Does worry sometimes overwhelm you? You’re not alone. Worry or anxiety stresses out millions of people every day. Here are six easy ways that really work to help you manage your worries and live a more fulfilling life.
When you find yourself going over and over something in your mind, ask yourself: “Can I control the outcome of this or not?” If you can control it, take the action you need. If you can’t control something, for example how someone behaves towards you, acknowledge this, but know that you can control how you react to them. You can make a choice to react authentically and respectfully, which could mean just walking away.
2. Identify what you stand for
Have a think about what you value most in life – is it family, is it health, is it fun, is it kindness, or is it a bit of all of these? When you’re deciding on whether you can control the worry or not, think about whether your proposed action fits with your values.
3. Catastrophising versus Problem-Solving
Are you someone that often goes to the worst case scenario? You’re not alone. Instead of catastrophising, I recommend you simply look at the facts and problem solve. Taylor thought she had offended her friend Milly because Milly hadn’t replied to a text for several days. She catastrophised and wondered what she’d done to offend Milly. She went over and over their conversations from the previous days but couldn’t pinpoint anything she’d done wrong. She then started to feel angry at Milly. She decided to look at the facts. Milly had just broken up with her boyfriend and she was hunting for a new job. Maybe she was just busy. Instead of texting, Taylor phoned Milly and sure enough, Milly had been completely preoccupied for the last few days, and had simply forgotten to reply to the text. Problem solved.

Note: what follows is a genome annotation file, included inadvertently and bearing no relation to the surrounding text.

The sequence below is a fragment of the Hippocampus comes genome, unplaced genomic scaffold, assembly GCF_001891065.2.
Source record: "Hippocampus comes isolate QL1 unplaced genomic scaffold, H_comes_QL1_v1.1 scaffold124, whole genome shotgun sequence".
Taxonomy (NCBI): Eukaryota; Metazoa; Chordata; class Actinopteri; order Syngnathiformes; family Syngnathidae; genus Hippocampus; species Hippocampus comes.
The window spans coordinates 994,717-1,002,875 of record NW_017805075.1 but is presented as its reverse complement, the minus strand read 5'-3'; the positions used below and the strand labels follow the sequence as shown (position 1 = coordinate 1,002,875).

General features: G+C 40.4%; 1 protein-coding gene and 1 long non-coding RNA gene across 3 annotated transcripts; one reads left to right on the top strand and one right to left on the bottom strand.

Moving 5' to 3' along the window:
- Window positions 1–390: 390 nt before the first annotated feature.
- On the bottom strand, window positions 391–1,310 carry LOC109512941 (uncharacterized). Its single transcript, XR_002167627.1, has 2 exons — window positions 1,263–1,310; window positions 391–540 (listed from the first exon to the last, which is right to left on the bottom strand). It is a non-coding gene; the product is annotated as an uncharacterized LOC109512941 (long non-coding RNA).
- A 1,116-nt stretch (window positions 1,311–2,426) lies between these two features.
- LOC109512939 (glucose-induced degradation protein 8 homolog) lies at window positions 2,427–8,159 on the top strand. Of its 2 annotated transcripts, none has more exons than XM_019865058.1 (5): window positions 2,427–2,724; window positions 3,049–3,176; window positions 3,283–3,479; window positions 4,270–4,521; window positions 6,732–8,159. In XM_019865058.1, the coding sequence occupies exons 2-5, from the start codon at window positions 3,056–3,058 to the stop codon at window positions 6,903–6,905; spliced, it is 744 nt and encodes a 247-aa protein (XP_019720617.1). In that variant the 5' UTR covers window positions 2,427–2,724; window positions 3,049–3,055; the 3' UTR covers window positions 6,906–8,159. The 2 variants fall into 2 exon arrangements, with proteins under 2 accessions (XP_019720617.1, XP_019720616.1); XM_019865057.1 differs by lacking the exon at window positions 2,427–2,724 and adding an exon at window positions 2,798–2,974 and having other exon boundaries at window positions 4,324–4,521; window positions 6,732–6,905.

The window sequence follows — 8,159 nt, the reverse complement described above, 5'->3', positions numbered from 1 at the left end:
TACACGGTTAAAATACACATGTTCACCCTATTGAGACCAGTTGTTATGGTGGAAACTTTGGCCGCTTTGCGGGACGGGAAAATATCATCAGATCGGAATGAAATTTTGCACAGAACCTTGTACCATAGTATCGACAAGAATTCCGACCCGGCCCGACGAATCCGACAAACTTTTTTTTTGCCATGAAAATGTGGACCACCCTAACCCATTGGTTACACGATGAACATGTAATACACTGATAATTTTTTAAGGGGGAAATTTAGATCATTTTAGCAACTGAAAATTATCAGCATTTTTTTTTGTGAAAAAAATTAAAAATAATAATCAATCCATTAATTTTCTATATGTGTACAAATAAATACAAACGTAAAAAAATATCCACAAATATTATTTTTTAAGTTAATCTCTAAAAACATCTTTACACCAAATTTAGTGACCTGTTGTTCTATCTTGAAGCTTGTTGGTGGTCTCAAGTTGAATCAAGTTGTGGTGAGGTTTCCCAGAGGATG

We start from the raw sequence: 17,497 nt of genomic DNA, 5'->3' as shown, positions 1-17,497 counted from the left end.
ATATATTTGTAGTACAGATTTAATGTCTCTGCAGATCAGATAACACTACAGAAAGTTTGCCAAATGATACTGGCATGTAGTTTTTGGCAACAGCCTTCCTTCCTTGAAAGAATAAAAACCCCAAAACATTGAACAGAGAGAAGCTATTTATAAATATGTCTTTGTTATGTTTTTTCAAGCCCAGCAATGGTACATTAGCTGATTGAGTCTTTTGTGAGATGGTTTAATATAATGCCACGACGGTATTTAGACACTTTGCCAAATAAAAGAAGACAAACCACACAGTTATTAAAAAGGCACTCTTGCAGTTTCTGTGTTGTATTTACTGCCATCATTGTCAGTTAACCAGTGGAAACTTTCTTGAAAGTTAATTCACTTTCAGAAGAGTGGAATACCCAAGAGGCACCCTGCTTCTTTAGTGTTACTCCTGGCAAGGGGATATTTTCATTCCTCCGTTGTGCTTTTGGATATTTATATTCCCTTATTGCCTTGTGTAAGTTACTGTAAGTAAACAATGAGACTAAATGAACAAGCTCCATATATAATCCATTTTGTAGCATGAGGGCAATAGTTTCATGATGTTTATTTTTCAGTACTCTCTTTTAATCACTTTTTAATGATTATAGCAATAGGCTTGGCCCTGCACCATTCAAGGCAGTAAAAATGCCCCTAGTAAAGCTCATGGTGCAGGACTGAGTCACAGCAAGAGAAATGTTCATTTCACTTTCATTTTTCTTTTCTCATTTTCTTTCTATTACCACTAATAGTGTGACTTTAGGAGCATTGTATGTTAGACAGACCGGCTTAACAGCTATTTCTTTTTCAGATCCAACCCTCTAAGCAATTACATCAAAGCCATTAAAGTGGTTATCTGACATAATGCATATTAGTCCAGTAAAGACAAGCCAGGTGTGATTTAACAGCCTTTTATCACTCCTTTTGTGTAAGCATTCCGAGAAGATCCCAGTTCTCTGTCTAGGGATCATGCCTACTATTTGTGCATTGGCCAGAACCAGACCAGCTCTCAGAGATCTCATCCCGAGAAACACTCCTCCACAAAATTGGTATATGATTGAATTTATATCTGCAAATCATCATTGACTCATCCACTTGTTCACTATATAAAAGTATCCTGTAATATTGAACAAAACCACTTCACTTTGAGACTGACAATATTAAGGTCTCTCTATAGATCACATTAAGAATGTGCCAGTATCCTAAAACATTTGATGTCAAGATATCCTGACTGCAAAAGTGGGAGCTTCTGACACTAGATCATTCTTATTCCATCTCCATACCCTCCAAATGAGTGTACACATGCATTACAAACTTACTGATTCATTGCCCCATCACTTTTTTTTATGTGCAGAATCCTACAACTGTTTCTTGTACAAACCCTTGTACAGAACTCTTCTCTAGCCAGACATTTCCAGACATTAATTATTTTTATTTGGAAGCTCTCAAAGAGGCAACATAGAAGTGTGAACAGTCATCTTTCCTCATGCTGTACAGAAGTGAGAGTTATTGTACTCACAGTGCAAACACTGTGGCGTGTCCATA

4. Eat regular meals
When you’re worried about something, it’s important to listen to your body. When we haven’t eaten for a while, some of us develop low blood sugar, which can cause us to feel even more anxious than usual. Check in with yourself, and ask when you last ate some food. You could just need a boost to your blood sugar. When you do eat, make sure it’s healthy and unprocessed.
5. Develop some positive catch-phrases
When you’re catastrophising, it is really useful to have some easy catch-phrases at your disposal such as: “I will get through this.” “Last time this happened I was fine.” “I can’t control this, but I can control how I respond.” “Before I say yes or no, I’ll tell them I’ll think about it.” “Before I make a decision, I’ll go for a walk.” “I’m catastrophising! I need to look at the facts.”
When you’re deep in the pit of anxiety, remember to breathe right down into your abdomen. If you can, stop what you’re doing and take yourself somewhere quiet. Sit upright in a chair with your feet flat on the floor, allow your shoulders to soften and relax and do 10 long, slow breaths, breathing right down into your abdomen.
If you still can’t stop the anxiety it can be really useful to consult a therapist. Helping people with anxiety is an area I specialise in, so give me a call.